I got back in the car, taking the usual slow pace, watching the roadsigns fall away to either side. There were many hours to go, but she would wait for me, she had no choice at this point.

The miles ticked away, and in several hours I was driving past an old battlefield. It was too chaotic to interpret in passing, and without a guidebook that displayed the battleplan, but I could see the sweep of it, the surge of desperate forces striving to carry over barren fields and overwhelm the embankment, and the dark line that held them back. They looked so very few, those brave defenders, and the onrushing enemy so great, but I knew that only the soldiers who died on the battlefield had left Shade here, and so it was only a sign that the defenders lost relatively few and the attackers had been decimated. I could see some Shade floating in air like floral bursts, these were men who had been hurled upward by a bursting shell. Others were seated in the air, riding mounts that had thrown no Shade. Some were in the act of coming to pieces. I was glad to leave it swiftly behind, I was never much of a historian.

I drove until nightfall, and in a small border town I secured a hotel. Not being squeamish, I got a much cheaper rate for taking a Shaded room. The death had happened in the shower, and so I simply declined to bathe that evening. I had an uninspired meal and went back to bed. I was well on the way now, and that was good enough.

The next day passed swiftly, bringing me closer to the purple mountains in the distance. I could foresee the cheerful welcome as I stepped through the front door, the wild and tearful embrace, but ours was just one story. How many of them had there been, to cover so much of the world!

Suddenly, there was a rumbling and shuddering in the car; I’d gotten a flat. I pulled to the side of the road as traffic hissed and flew past me, and I whistled gently as I got out the spare. I yearned for the peace of a trip well finished, and yet, these incidents were what filled our time with random motives, side quests, my life touching those of the garage mechanics when I drove slowly into their lot. Did they also reach that point, where everything needed to focus down, where the minutiae of their trade reached, not exactly a crescendo, but a downshift to some fittingly harmonious resolution, however quiet it might be? If so, they showed no desire to confide in me, and in another hour I was back upon the road, letting the miles strip away from the car’s life even as the clock peeled minutes from mine in regular and predictable procession.

By late afternoon, the end of my journey was in sight. I could recognize the intersections in the streets but almost none of the buildings, and somehow on the street there was less Shade than I remembered; perhaps they had gotten better at building around it, disregarding it, so successfully making it a part of life as to almost efface it. I drove down the quiet streets to what had once been home, and now was again.

I pulled up slowly, went to the back of the car and pulled out a box. I walked to the front door, stared at the doorbell for a minute, then tried the knob. It opened and I walked in. The house had that faint hospital supply smell. All was quiet.

I went to the room that had once been set aside for me. I opened the box and dug about in it, pulling out books, my old teddy bear, the blanket she’d once knitted for me. Every one set a point of the past, fixed it more solidly than a stone mountain, though this room had never known them before. They were enough to fix things, to put a point on my arrival.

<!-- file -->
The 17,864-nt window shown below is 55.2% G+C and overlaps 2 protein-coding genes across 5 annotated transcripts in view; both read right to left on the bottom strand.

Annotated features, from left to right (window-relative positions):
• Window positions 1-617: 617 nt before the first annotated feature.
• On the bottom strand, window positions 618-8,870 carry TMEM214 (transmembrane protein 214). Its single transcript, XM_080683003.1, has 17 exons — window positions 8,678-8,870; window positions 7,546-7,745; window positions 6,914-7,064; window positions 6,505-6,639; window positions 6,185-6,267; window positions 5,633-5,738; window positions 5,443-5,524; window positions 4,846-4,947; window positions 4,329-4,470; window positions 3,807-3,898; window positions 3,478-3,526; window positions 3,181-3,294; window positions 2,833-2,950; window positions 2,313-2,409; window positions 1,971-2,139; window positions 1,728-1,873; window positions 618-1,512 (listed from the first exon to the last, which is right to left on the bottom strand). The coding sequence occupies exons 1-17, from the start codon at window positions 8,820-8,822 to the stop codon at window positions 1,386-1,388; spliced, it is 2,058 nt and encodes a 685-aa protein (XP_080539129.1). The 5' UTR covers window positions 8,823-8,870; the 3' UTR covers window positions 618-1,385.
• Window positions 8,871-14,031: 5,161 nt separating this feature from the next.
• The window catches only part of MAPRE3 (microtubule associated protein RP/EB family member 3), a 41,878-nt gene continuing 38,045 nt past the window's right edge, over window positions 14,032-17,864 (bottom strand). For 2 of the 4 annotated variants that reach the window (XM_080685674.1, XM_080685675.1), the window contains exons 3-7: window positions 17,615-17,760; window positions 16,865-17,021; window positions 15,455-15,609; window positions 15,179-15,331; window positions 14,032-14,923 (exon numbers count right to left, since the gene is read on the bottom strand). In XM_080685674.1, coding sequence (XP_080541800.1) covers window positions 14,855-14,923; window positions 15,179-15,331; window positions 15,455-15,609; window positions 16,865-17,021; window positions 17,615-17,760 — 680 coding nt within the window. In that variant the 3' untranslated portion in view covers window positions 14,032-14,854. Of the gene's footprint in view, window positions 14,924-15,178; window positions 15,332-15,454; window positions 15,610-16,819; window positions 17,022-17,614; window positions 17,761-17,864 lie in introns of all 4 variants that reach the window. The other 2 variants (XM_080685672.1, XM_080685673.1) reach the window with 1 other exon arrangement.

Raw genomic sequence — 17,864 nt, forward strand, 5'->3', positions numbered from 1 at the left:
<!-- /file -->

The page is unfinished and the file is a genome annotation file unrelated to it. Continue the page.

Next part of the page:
I walked back to the living room. I saw the old chair that she loved, one in which she used to sit and rock me, one of the few bits of furniture she’s brought with her when moving out of state. I imagined her sitting and reading, listening to radio, chatting on the phone, and every once in a while getting up to step to the picture window in the front of the house. Looking out into the distance at the interstate road that came down between the distant hills.

And at one point, she must have known it was too late, that the moment she waited for was never to be… the hope of seeing me pull up my car, walk up the sidewalk, throw open the door and rush to her for the welcoming hug. Another promise that had just never happened.

I walked to the picture window and looked at her Shade. I could make out one hand clasped to her chest and the other to her head. Was she stepping back? I tried to make out some feature in her face, but Shade blur was too much for me. There was nothing for me to touch. Just the sign of the one moment, the birthright of us all to leave behind, A privilege denied to the lower animals; the shadow that lasts longer than any stone or inscription.

I settled back in the chair and looked at her against the window, standing in a place that love had brought her to, and called to me as well. Everything I had done had gotten me to this one point. Everything she had done had brought her to her own. All the little moments that ticked away had sent their ripples to corral her, arrange her, pin her precisely like a bug on a card.

What I did would not, could never surpass her, my steps would always follow steadily within hers. I leaned my head back and closed my eyes.
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#1 ·
Hmm. There is a bit of a plot here about a guy moving back to his childhood home where his mother died, but other than that, it seems to be entirely about world building and creating atmosphere. I liked it on both points, but when I got to the end, I wondered, for all that the story is mostly journeys, where this journey was taking me. The protagonist doesn't seem to have undergone any change in his attitude toward this place, his mother, or dead people in general. So it's just more a "day in the life" thing than anything else.